Garden Meeting - General equipment cleaning, hygiene and storing - Deryck Johnson, Wimbish.Deryck Johnson in his beautiful garden.
We enjoyed a very pleasant afternoon in Deryck and Fran’s lovely garden on Saturday.
Despite the long diversion caused by the “road closure” signs (the road wasn’t closed!) some of us did get there.
The weather was perfect, the sun shone, and the birds and dragonflies zoomed around us whilst Deryck took us through cleaning and storing equipment over winter. The equipment Deryck had on display attracted a fair few curious bees and wasps but they didn’t put Deryck off his stride.
Cleaning your hive equipment and tools is extremely important in the fight against wax moths and diseases. Storing them safely over winter can be a challenge; but following Deryck’s suggestions will certainly help to make it easier.
As hive parts come back to the bee shed from the apiary in Autumn, they must be scraped, thoroughly scrubbed with washing soda, dried, and gently scorched with a blow torch before storage. This process removes wax, propolis, wax moth larvae and any disease pathogens. We should take the opportunity to check for any damage or maintenance required at the same time.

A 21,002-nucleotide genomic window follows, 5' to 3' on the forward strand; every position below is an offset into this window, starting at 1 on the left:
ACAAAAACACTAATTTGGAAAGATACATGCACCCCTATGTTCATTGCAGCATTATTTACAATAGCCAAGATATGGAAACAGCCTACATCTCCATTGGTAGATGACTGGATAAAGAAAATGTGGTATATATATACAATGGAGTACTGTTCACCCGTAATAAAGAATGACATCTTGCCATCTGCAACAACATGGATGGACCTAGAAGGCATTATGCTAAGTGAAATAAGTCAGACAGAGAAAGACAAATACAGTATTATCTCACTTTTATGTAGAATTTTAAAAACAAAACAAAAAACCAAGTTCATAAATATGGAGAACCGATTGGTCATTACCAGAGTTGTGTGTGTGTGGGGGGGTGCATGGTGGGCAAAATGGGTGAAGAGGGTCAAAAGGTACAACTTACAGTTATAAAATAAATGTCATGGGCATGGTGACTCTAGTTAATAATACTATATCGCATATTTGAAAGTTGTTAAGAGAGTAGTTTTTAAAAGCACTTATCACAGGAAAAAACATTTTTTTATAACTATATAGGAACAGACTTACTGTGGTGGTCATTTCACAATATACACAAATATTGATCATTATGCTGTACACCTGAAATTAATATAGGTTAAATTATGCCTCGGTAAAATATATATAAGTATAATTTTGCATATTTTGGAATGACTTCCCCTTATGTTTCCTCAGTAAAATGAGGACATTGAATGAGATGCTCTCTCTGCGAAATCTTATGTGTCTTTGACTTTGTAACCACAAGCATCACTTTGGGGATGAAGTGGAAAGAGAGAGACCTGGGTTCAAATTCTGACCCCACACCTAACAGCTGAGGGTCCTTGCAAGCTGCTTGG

Deryck stores his brood boxes (with frames) in a stack. Foam pads soaked in 80% acetic acid are used in between the layers to kill any wax moths lurking. It’s a good idea to gaffer tape the joints between boxes to keep the fumes in. It’s worth noting that acetic acid is nasty stuff! Always wear a chemical mask and gloves when using and apply it outdoors. One day, I’ll tell you what happened to my fingertips last year when I got some on my hands! As well as skin, the acid will also eat its way through concrete and metal, so be careful what you stand your stack on! No wonder wax moths don’t like it.
Deryck also talked about storing super frames. Once the honey has been extracted, they are “wet” frames. The frames should be put back into the hives they come from for the bees to clean them off. They can them be removed as “dry” frames and stored in a stack over winter. If frames are stored “wet” they can go mouldy which will be a very unpleasant surprise next Spring!
We were very pleased to see Fran laying out a lovely display of homemade cakes! She has a reputation for being a good baker. The plum, rosemary and almond cake was just wonderful! The fruit cake and the scones looked wonderful too, although I did manage to stop at just one piece of plum cake. This is a very important part of any bee meeting. I remember as a new beekeeper looking forward to chatting over tea and cake to the more experienced ones and asking those questions that I was afraid to ask in front of the wider group.
Many thanks to Deryck and Fran for their hospitality, it’s always a treat to go to their garden. We all learned a lot on Saturday, everyday is a school day in beekeeping!
Lizzie Beard 14/9/2021
Fran's amazing Plum, rosemary and almond cake.